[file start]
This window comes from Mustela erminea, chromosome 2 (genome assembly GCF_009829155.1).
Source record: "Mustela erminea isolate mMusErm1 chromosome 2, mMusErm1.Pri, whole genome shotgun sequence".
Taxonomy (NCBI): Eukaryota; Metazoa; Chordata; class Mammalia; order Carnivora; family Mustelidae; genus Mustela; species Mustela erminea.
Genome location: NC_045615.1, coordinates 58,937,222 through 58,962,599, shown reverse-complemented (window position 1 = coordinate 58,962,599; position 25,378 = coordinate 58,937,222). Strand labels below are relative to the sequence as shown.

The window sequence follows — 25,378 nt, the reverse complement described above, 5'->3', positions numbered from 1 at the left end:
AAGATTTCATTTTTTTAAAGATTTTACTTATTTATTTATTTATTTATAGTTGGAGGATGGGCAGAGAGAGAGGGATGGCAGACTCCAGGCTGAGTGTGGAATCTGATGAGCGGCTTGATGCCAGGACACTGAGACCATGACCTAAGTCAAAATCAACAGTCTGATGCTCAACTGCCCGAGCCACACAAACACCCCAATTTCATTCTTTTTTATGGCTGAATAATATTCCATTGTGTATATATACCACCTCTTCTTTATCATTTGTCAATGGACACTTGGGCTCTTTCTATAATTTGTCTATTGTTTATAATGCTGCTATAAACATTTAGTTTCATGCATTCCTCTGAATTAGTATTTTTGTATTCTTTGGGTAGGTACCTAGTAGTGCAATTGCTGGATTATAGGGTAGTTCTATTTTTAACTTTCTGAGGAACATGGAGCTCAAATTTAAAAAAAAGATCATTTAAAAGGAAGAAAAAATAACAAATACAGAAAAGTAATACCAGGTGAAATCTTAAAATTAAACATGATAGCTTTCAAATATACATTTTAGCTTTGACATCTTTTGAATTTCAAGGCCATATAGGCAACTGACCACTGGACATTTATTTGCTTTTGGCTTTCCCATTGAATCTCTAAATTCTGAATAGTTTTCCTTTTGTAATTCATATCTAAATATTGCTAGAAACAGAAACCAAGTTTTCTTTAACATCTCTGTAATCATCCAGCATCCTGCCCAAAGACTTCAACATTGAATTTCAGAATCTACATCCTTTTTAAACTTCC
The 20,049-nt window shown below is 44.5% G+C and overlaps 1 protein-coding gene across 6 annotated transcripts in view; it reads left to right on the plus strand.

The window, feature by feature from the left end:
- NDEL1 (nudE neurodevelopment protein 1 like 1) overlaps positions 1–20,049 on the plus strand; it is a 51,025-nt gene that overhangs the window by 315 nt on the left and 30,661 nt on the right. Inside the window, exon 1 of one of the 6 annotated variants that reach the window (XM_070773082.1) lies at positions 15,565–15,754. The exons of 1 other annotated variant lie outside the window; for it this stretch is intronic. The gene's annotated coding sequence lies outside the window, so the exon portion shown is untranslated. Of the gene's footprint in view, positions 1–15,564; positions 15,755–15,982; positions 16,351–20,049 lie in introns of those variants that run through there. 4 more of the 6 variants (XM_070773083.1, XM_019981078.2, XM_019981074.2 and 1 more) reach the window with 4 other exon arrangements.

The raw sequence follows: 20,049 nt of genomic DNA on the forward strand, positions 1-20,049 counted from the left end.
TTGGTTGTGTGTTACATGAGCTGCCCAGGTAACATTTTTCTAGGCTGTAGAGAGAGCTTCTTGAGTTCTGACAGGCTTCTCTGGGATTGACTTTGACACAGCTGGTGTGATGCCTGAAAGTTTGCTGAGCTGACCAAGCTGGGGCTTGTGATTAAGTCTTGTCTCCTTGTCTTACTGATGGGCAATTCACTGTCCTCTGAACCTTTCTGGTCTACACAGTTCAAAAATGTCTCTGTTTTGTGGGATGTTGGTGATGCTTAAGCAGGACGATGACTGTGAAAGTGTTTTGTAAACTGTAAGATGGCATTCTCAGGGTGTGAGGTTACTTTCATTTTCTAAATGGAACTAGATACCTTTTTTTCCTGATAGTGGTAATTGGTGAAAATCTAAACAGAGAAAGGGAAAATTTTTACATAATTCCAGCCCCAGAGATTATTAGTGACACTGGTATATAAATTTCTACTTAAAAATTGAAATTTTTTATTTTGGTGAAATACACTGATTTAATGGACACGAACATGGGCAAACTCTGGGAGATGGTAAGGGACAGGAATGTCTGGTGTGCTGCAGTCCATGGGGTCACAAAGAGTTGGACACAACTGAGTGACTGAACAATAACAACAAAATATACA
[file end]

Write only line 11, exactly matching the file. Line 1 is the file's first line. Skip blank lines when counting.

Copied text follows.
TTGGTTGTGTGTTACATGAGCTGCCCAGGTAACATTTTTCTAGGCTGTAGAGAGAGCTTCTTGAGTTCTGACAGGCTTCTCTGGGATTGACTTTGACACAGCTGGTGTGATGCCTGAAAGTTTGCTGAGCTGACCAAGCTGGGGCTTGTGATTAAGTCTTGTCTCCTTGTCTTACTGATGGGCAATTCACTGTCCTCTGAACCTTTCTGGTCTACACAGTTCAAAAATGTCTCTGTTTTGTGGGATGTTGGTGATGCTTAAGCAGGACGATGACTGTGAAAGTGTTTTGTAAACTGTAAGATGGCATTCTCAGGGTGTGAGGTTACTTTCATTTTCTAAATGGAACTAGATACCTTTTTTTCCTGATAGTGGTAATTGGTGAAAATCTAAACAGAGAAAGGGAAAATTTTTACATAATTCCAGCCCCAGAGATTATTAGTGACACTGGTATATAAATTTCTACTTAAAAATTGAAATTTTTTATTTTGGTGAAATACACTGATTTAATGGACACGAACATGGGCAAACTCTGGGAGATGGTAAGGGACAGGAATGTCTGGTGTGCTGCAGTCCATGGGGTCACAAAGAGTTGGACACAACTGAGTGACTGAACAATAACAACAAAATATACA